Abusive Relationships #1, Transfer of Guilt

Hi all,

We have a ceiling fan in the middle of our bedroom with 2 pull chains hanging down to switch the fan and light on and off if we don’t want to use the wall switch. The 2 chains end with large weights that make it easy to grab the thin chains. Unfortunately they hang down just off the end of the bed, and one morning as I awoke in the pre-dawn darkness to go to the living room for prayer I walked right into those weights, with an impact in the middle of my forehead like being branded with the 666 mark of the beast. It hurt!
I staggered away from the fan but quickly regained momentum and with the first step stubbed my left little toe on the sharp corner of an old DVD player we had sat on the floor a few nights before to be donated later to a thrift store. But like a TV commercial trying to sell me a gadget, ‘But wait, there’s more!’.
I looked out the kitchen window to see in the pre-dawn light the empty bird feeder and 20 or so birds gathered around that I’m sure were talking among themselves about where breakfast was. Brow-beaten and made to feel guilty by a flock of sparrows staring me down, I put on shorts and went to the truck for the 20 lb (9 kilo) sack of bird seed I’d bought the day before. 
As I tossed it over my shoulder I walked too closely around the end of the truck where my shin found the trailer hitch with such force there was immediate blood and a yelp out my mouth, followed by a slap on the shin with exclamation, “Healed in name of Jesus!”.
I filled the feeder yet heard no chirps or tweets of ‘Thanks John!’ from the flock, and walked back into the house, muttering to myself that now I had shed blood for those stupid birds, which made me think how Jesus said in Matthew 6:26 the Father feeds the birds, which meant in my grumpy thinking that morning, that my sacrifice of blood was really the Father’s doing, AND THAT prompted me to think to the Father:
“You’re supposed to be ordering my steps! Well, you’ve sure done a bang up job of it this morning!” Just as the horror of what I thought hit me and as the apology formed in my head, He spoke back in gentle rebuke: “You knew where each item was, yet you walked right into each of them. That’s not my doing!”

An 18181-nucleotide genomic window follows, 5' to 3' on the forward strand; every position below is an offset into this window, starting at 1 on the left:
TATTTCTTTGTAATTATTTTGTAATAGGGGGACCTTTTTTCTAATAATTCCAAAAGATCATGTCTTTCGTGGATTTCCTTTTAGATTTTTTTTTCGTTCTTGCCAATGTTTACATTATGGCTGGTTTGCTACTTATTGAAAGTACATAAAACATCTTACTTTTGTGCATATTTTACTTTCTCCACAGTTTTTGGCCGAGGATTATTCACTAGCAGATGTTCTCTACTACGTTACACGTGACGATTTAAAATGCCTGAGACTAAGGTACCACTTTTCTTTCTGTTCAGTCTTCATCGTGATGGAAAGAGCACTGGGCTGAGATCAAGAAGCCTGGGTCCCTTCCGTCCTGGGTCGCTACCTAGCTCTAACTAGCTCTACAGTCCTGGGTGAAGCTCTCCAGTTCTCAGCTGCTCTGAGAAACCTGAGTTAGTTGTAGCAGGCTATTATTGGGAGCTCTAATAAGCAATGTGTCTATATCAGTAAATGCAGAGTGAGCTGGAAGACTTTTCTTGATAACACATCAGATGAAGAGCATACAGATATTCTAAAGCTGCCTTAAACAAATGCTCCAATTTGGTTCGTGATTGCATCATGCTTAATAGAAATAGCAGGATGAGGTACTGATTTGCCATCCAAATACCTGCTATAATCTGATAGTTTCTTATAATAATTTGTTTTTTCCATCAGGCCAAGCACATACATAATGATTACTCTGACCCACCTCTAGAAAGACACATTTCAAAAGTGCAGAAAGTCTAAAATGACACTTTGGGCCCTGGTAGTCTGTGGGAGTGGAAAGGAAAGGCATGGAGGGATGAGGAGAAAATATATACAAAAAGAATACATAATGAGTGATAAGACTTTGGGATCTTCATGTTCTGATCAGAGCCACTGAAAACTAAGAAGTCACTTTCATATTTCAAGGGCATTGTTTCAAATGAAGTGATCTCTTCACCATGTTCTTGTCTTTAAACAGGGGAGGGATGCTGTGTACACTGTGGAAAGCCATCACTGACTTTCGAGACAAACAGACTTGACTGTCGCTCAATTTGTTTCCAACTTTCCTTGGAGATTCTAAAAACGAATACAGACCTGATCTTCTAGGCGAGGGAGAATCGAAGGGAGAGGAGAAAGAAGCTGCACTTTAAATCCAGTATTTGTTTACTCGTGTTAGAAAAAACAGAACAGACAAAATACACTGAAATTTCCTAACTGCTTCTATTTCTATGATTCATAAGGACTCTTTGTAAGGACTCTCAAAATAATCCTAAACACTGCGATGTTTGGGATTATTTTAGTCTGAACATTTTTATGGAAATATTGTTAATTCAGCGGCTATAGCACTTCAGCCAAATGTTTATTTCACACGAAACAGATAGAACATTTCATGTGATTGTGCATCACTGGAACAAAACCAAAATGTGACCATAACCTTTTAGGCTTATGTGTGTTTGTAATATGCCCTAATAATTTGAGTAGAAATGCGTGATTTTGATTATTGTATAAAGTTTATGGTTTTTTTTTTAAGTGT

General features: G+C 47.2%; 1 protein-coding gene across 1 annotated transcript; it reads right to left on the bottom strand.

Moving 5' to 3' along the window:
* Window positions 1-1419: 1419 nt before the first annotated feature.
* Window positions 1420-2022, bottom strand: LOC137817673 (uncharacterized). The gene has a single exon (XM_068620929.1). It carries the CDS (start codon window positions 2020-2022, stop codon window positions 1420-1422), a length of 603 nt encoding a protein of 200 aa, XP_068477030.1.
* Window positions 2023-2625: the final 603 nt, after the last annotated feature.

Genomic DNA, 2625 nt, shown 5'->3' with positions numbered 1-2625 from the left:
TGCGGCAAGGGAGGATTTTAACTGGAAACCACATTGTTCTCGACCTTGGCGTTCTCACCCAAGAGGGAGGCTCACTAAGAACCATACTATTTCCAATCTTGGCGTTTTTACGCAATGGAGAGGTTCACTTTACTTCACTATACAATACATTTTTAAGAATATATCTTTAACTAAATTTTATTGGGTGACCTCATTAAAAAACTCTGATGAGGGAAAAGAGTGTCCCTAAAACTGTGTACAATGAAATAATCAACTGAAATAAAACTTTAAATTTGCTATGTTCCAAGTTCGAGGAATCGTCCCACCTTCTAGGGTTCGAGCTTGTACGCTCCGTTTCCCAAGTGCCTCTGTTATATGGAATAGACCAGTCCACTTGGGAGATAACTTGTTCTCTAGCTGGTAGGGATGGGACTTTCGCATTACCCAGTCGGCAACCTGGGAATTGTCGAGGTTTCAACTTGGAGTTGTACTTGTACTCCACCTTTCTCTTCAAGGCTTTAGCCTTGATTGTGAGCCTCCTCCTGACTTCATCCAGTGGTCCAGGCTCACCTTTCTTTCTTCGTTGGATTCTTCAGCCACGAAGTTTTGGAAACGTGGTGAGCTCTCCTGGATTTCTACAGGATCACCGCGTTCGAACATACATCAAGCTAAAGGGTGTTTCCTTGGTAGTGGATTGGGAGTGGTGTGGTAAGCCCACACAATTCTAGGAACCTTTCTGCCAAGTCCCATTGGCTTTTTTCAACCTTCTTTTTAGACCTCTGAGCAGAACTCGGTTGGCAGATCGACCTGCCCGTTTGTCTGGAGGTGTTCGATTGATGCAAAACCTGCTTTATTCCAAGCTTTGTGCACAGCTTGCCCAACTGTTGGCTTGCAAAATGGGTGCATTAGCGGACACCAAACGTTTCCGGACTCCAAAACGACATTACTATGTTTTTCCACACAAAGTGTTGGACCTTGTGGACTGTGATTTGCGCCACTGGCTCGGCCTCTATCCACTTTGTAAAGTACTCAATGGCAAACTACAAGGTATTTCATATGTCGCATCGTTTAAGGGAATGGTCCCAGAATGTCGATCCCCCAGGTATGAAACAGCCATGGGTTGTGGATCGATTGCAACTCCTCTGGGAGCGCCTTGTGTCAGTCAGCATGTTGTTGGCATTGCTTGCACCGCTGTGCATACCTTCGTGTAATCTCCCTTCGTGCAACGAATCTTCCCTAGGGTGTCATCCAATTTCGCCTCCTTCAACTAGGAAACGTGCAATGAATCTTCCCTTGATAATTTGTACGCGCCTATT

The start of abuse
Over the course of this series I’ll list core characteristics of an abuser and/or being in an abusive relationship covering friends, siblings, church, marriage, and work, and within those core traits I’ll list dozens more which feed off and flow from those core traits.
The first core trait is: The transfer of blame to another person.
BUT…Just because a person shifts blame away from themselves doesn’t make them an abuser, for we’ve all squirmed in our seats when confronted by someone with our guilt, just as I tried to blame the Father for letting me walk into the dangling weights, stub my toe, and walk into the trailer hitch. That’s just human nature to look for blame elsewhere.
But a lifestyle of never taking responsibility when it is clearly one’s own fault, while blaming others, of ALWAYS saying things like ‘You ruined it for me because…’ or ‘someone in the company is doing it to me…’ or even ‘It was just a misunderstanding’, reveals an off-balanced view of self, of others, and of life.
Gee, thanks Adam!
The seeds for abuse were sown early in the human race, with Adam putting the blame on Eve and God but leaving himself out of the equation in Genesis 3:12: “The woman which you gave me, she gave me of the tree, and I ate.” Right Adam – It was God’s fault because He made the woman, who ate the fruit, who gave to you – if it wasn’t for Him doing that you wouldn’t have eaten of the fruit, so it was God’s fault, and her fault.
I’m not suggesting Adam was an abuser of Eve, I’m saying the principle of transferring blame to another person is fallen human nature, and if it becomes a lifestyle it is abuse, and once it is a lifestyle other traits of abuse will team with that core trait.
Teaming with blame shifting – narcissism